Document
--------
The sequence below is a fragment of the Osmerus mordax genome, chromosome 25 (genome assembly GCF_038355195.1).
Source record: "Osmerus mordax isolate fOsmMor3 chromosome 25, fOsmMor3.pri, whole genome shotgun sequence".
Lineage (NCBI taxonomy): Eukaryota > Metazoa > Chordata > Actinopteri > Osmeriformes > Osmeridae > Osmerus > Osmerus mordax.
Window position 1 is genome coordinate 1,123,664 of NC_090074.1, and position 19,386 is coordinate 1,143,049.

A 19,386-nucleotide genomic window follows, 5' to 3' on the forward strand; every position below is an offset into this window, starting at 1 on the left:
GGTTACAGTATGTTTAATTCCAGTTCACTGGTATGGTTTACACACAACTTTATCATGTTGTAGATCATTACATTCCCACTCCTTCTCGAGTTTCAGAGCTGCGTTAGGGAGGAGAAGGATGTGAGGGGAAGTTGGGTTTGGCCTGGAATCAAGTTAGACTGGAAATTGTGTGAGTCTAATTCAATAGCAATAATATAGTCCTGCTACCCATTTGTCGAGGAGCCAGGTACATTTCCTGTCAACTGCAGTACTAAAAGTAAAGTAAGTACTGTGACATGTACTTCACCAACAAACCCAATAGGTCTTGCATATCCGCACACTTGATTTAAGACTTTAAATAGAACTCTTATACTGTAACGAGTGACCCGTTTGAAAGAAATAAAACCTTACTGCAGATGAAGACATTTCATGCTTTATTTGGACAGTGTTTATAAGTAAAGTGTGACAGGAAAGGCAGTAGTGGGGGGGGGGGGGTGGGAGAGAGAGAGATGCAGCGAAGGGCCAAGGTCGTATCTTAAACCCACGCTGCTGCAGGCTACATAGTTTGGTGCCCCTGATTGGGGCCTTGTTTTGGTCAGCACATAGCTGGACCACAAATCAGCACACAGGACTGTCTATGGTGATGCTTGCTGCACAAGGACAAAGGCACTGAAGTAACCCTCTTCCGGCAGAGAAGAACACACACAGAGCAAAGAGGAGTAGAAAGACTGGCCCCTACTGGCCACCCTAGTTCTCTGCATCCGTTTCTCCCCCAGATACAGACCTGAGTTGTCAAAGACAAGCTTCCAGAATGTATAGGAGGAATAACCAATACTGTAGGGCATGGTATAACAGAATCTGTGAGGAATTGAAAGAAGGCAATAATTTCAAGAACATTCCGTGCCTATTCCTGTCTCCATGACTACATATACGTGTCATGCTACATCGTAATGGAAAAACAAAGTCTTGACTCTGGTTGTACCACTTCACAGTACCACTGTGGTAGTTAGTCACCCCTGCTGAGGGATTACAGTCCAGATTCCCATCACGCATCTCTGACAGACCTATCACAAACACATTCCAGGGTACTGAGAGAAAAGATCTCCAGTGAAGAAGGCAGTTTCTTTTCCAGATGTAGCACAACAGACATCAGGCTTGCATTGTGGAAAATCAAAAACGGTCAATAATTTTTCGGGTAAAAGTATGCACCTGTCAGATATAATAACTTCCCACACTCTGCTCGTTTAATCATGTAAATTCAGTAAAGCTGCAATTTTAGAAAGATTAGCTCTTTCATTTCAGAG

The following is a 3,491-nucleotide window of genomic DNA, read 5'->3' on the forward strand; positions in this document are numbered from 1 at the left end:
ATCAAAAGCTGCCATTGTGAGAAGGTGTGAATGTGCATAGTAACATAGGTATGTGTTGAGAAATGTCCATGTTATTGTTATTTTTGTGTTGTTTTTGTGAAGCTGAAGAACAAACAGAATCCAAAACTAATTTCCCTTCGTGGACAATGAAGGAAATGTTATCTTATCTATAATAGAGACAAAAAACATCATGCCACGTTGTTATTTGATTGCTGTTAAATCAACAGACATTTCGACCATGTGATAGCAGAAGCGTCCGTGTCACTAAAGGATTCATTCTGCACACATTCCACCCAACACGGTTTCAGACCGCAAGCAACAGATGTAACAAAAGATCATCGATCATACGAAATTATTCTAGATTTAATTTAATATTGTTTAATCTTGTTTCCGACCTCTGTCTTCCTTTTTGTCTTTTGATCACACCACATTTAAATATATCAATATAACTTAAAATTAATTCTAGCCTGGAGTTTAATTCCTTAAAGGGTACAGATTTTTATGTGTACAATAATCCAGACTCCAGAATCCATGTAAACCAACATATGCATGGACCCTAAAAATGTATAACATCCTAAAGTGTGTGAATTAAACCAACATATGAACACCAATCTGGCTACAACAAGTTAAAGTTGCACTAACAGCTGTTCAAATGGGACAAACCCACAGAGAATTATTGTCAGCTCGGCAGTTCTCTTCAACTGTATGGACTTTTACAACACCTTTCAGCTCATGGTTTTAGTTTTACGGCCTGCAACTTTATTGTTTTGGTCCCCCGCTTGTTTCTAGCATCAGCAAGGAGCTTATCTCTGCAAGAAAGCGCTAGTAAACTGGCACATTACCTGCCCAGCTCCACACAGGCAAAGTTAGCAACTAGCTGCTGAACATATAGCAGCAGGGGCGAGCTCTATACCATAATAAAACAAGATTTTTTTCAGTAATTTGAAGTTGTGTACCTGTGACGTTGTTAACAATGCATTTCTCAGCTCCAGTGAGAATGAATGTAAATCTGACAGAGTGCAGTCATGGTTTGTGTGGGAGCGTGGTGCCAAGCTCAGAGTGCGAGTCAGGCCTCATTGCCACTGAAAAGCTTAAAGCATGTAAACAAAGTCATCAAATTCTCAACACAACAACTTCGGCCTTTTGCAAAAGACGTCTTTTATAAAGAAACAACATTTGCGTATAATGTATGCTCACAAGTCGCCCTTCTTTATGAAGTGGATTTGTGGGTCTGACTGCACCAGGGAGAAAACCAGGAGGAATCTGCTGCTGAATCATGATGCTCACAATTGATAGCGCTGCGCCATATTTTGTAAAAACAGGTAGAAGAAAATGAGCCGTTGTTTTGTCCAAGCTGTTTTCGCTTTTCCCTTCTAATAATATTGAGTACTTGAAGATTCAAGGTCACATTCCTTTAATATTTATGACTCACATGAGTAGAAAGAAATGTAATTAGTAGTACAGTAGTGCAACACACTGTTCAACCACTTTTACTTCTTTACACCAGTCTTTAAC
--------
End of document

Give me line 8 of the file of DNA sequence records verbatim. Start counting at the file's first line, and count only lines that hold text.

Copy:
ATCAAAAGCTGCCATTGTGAGAAGGTGTGAATGTGCATAGTAACATAGGTATGTGTTGAGAAATGTCCATGTTATTGTTATTTTTGTGTTGTTTTTGTGAAGCTGAAGAACAAACAGAATCCAAAACTAATTTCCCTTCGTGGACAATGAAGGAAATGTTATCTTATCTATAATAGAGACAAAAAACATCATGCCACGTTGTTATTTGATTGCTGTTAAATCAACAGACATTTCGACCATGTGATAGCAGAAGCGTCCGTGTCACTAAAGGATTCATTCTGCACACATTCCACCCAACACGGTTTCAGACCGCAAGCAACAGATGTAACAAAAGATCATCGATCATACGAAATTATTCTAGATTTAATTTAATATTGTTTAATCTTGTTTCCGACCTCTGTCTTCCTTTTTGTCTTTTGATCACACCACATTTAAATATATCAATATAACTTAAAATTAATTCTAGCCTGGAGTTTAATTCCTTAAAGGGTACAGATTTTTATGTGTACAATAATCCAGACTCCAGAATCCATGTAAACCAACATATGCATGGACCCTAAAAATGTATAACATCCTAAAGTGTGTGAATTAAACCAACATATGAACACCAATCTGGCTACAACAAGTTAAAGTTGCACTAACAGCTGTTCAAATGGGACAAACCCACAGAGAATTATTGTCAGCTCGGCAGTTCTCTTCAACTGTATGGACTTTTACAACACCTTTCAGCTCATGGTTTTAGTTTTACGGCCTGCAACTTTATTGTTTTGGTCCCCCGCTTGTTTCTAGCATCAGCAAGGAGCTTATCTCTGCAAGAAAGCGCTAGTAAACTGGCACATTACCTGCCCAGCTCCACACAGGCAAAGTTAGCAACTAGCTGCTGAACATATAGCAGCAGGGGCGAGCTCTATACCATAATAAAACAAGATTTTTTTCAGTAATTTGAAGTTGTGTACCTGTGACGTTGTTAACAATGCATTTCTCAGCTCCAGTGAGAATGAATGTAAATCTGACAGAGTGCAGTCATGGTTTGTGTGGGAGCGTGGTGCCAAGCTCAGAGTGCGAGTCAGGCCTCATTGCCACTGAAAAGCTTAAAGCATGTAAACAAAGTCATCAAATTCTCAACACAACAACTTCGGCCTTTTGCAAAAGACGTCTTTTATAAAGAAACAACATTTGCGTATAATGTATGCTCACAAGTCGCCCTTCTTTATGAAGTGGATTTGTGGGTCTGACTGCACCAGGGAGAAAACCAGGAGGAATCTGCTGCTGAATCATGATGCTCACAATTGATAGCGCTGCGCCATATTTTGTAAAAACAGGTAGAAGAAAATGAGCCGTTGTTTTGTCCAAGCTGTTTTCGCTTTTCCCTTCTAATAATATTGAGTACTTGAAGATTCAAGGTCACATTCCTTTAATATTTATGACTCACATGAGTAGAAAGAAATGTAATTAGTAGTACAGTAGTGCAACACACTGTTCAACCACTTTTACTTCTTTACACCAGTCTTTAAC